[Updated 1/18/19, 3:27 pm. See below.] Venture capital investments rose in 2018 to levels not seen since the heady days of 2000, the last year U.S. startups collectively took in more than $100 billion.
That’s according to PitchBook and the National Venture Capital Association’s Venture Monitor report, released this week, which tallied nearly 9,000 deals made last year, through which venture investors sunk $130.9 billion into companies. That was about 500 fewer deals than in the year prior, but the total amount invested increased by $47.9 billion compared to 2017, continuing a trend of bigger checks going to fewer deals. (See below for lists of the top deals of the fourth quarter and the full year.)
The report tracked a total of 198 so-called “mega-rounds”—venture deals of $100 million or more—in 2018, nearly twice as many as the 104 such investments it tallied the year before. Median deal sizes climbed across the board, with early-stage, angel, and seed round totals rising as well as late-stage financings, the report found.
Nearly half of early-stage deals struck were for at least $5 million, and early-stage deals of $25 million or more made up more than 60 percent of the value of all such deals, the report noted.
A rival analysis, the MoneyTree report by CB Insights and PwC, came up with different end-of-year numbers, but a similar conclusion, noting the trend toward fewer, bigger VC deals in the U.S.
That analysis found that VCs put a total of $99.5 billion into companies over 5,536 deals in 2018—the lowest level of deal activity since 2013, according to the report.
The Venture Monitor report noted that investors honed in on deals in healthcare and artificial intelligence in the fourth quarter of the year, citing the $300 million Andreessen Horowitz-led Series B investment in Waltham, MA-based Medicare Advantage business Devoted Health, and the $179 million Series A investment in San Francisco’s Bright Machines, which makes manufacturing software.
In a continuation of an upward trend, the number of life sciences deals in 2018 made up 14.6 percent of venture deal flow, the Venture Monitor found. Of the capital invested in those deals, more than 60 percent of those funds came from deals of $50 million or more, the report said.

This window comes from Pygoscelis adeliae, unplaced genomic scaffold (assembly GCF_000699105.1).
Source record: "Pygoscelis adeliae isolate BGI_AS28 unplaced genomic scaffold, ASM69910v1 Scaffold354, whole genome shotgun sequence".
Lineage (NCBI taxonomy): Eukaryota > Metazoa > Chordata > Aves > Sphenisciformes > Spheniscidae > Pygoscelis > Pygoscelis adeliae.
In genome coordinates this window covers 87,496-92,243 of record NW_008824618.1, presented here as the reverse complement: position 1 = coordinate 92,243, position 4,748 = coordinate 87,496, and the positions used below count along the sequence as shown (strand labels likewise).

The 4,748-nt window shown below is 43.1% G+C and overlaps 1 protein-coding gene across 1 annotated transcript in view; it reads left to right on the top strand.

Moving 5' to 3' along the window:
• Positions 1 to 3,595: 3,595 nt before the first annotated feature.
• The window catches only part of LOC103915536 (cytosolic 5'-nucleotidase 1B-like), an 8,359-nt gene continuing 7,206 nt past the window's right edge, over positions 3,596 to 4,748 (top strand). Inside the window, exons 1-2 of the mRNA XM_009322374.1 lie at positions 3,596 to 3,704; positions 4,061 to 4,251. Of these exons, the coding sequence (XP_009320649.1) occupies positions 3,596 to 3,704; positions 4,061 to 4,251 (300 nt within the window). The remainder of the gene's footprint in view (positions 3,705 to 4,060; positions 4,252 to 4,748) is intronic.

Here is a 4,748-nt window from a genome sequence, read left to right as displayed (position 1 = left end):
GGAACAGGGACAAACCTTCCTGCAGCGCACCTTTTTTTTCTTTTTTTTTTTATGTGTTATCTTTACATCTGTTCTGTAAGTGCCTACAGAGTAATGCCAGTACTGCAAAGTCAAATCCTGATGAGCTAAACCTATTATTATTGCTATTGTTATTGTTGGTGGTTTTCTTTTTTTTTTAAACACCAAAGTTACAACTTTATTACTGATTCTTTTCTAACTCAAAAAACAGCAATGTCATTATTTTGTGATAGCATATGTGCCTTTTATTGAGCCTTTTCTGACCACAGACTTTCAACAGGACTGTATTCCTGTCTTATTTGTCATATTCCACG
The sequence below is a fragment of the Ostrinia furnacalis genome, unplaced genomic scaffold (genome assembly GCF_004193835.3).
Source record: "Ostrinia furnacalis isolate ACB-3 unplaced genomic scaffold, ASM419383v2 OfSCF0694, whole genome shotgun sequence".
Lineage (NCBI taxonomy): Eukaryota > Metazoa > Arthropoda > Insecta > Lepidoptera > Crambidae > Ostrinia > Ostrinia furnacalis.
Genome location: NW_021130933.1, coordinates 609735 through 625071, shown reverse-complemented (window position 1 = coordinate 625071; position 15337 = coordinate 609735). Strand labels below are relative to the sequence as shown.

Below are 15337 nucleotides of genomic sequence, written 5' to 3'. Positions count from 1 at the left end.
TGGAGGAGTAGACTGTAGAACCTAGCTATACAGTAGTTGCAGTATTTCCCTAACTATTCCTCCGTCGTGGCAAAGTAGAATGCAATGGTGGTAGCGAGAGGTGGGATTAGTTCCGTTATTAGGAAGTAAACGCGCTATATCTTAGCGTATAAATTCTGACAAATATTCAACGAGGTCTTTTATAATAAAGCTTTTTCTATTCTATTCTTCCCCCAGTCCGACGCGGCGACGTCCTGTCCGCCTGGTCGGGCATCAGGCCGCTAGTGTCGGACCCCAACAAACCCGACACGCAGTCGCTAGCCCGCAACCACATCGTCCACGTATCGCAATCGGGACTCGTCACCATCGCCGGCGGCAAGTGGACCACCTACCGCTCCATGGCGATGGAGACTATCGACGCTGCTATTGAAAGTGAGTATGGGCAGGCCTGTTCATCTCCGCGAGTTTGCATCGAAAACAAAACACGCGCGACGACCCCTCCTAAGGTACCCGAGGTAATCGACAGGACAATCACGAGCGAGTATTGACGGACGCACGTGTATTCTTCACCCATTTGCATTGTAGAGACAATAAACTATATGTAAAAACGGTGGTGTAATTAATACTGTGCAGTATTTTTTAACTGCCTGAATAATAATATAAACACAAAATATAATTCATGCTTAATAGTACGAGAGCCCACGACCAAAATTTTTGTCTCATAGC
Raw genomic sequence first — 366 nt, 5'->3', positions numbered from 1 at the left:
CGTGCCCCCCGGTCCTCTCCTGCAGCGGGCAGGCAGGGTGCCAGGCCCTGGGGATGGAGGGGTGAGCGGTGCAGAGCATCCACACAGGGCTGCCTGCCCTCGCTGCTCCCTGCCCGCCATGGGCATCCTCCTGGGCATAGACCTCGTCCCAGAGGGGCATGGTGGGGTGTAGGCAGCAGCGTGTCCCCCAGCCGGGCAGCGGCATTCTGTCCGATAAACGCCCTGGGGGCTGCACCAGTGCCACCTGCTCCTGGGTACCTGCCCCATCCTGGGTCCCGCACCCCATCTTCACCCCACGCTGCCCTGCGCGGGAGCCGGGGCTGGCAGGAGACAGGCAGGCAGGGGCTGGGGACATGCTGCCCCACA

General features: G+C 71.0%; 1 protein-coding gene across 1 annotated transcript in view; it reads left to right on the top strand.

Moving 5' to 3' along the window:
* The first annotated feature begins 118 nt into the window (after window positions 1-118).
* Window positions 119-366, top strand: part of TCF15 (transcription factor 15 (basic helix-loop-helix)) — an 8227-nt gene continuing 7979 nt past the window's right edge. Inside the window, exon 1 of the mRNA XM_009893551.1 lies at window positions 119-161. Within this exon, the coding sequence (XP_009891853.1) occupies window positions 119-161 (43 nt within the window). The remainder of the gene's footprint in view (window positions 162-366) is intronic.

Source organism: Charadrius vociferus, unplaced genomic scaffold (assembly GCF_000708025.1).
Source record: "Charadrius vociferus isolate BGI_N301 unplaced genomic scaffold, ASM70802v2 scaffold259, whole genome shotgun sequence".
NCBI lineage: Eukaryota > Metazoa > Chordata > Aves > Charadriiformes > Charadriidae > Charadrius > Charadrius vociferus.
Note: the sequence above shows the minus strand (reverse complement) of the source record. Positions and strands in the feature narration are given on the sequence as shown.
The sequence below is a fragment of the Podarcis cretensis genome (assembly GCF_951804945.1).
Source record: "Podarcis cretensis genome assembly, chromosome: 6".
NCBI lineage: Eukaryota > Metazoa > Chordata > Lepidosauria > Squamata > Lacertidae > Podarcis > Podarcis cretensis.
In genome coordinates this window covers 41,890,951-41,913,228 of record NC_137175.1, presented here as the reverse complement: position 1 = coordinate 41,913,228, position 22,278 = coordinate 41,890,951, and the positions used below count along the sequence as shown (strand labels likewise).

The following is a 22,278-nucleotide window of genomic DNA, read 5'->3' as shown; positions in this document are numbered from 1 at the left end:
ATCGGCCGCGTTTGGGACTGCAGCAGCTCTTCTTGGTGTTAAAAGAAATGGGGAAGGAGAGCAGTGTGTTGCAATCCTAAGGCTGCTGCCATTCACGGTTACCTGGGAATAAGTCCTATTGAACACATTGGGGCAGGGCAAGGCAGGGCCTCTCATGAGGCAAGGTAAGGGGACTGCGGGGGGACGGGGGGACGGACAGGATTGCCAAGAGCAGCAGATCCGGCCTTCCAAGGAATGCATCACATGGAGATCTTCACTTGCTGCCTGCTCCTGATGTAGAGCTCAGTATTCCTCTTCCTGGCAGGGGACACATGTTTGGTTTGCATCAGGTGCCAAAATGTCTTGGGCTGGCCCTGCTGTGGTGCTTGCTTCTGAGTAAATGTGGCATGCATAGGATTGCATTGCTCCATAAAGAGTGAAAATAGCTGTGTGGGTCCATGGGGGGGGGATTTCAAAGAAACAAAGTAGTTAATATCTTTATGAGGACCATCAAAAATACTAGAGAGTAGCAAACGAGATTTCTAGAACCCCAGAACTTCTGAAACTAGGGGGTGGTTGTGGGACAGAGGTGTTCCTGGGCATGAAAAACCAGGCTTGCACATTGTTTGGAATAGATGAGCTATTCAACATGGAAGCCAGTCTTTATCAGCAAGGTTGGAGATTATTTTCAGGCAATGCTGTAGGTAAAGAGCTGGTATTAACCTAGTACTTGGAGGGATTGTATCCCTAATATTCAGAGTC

Software startups also had a strong showing, with record levels of capital investment and a greater proportion of VC deal flow than the year prior, even as deal count remained relatively unchanged from 2017, according to the report.
While the West Coast still attracted the majority of investment—39.5 percent of deal flow and 61.7 percent of the value—the Great Lakes and New England regions recorded year-over-year increases in deal count, the only two of the eight regions analyzed by the Venture Monitor to do so.
And while market volatility increased in the fourth quarter, the Venture Monitor report said there were about 500 VC deals, which together totaled a decade quarterly high of $30.8 billion. That total was juiced by San Francisco-based e-cigarette company Juul’s $12.8 billion haul. But even without that financing, the value of capital invested in the last quarter of the year was at a near-record level, according to the report.
Here are the top funding deals of the fourth quarter, according to the Venture Monitor report:
1. Juul (San Francisco): $12.8B
2. Epic Games (Cary, NC): $1.25B
3. Instacart (San Francisco): $871M
4. Automation Anywhere (San Jose, CA): $550M
5. Snowflake (San Mateo, CA): $450M
6. Relay Therapeutics (Cambridge, MA): $400M
7. Zymergen (Emeryville, CA): $400M
8. Fair (Santa Monica, CA): $385M
9. Devoted Health (Waltham): $300M
10. Coinbase (San Francisco): $300M [This deal added.—Eds.]
And here are the top funding deals of 2018, per Venture Monitor:
1. Juul: $12.8B
2. Faraday Future (Los Angeles): $2B
3. Lyft (San Francisco): $1.7B
4. Epic Games: $1.25B
5. Uber (San Francisco): $1.25B
6. Juul: $1.235B
7. WeWork (New York): $1B
8. Magic Leap (Plantation, FL): $963M
9. Instacart: $871M
10: Katerra (Menlo Park, CA): $865M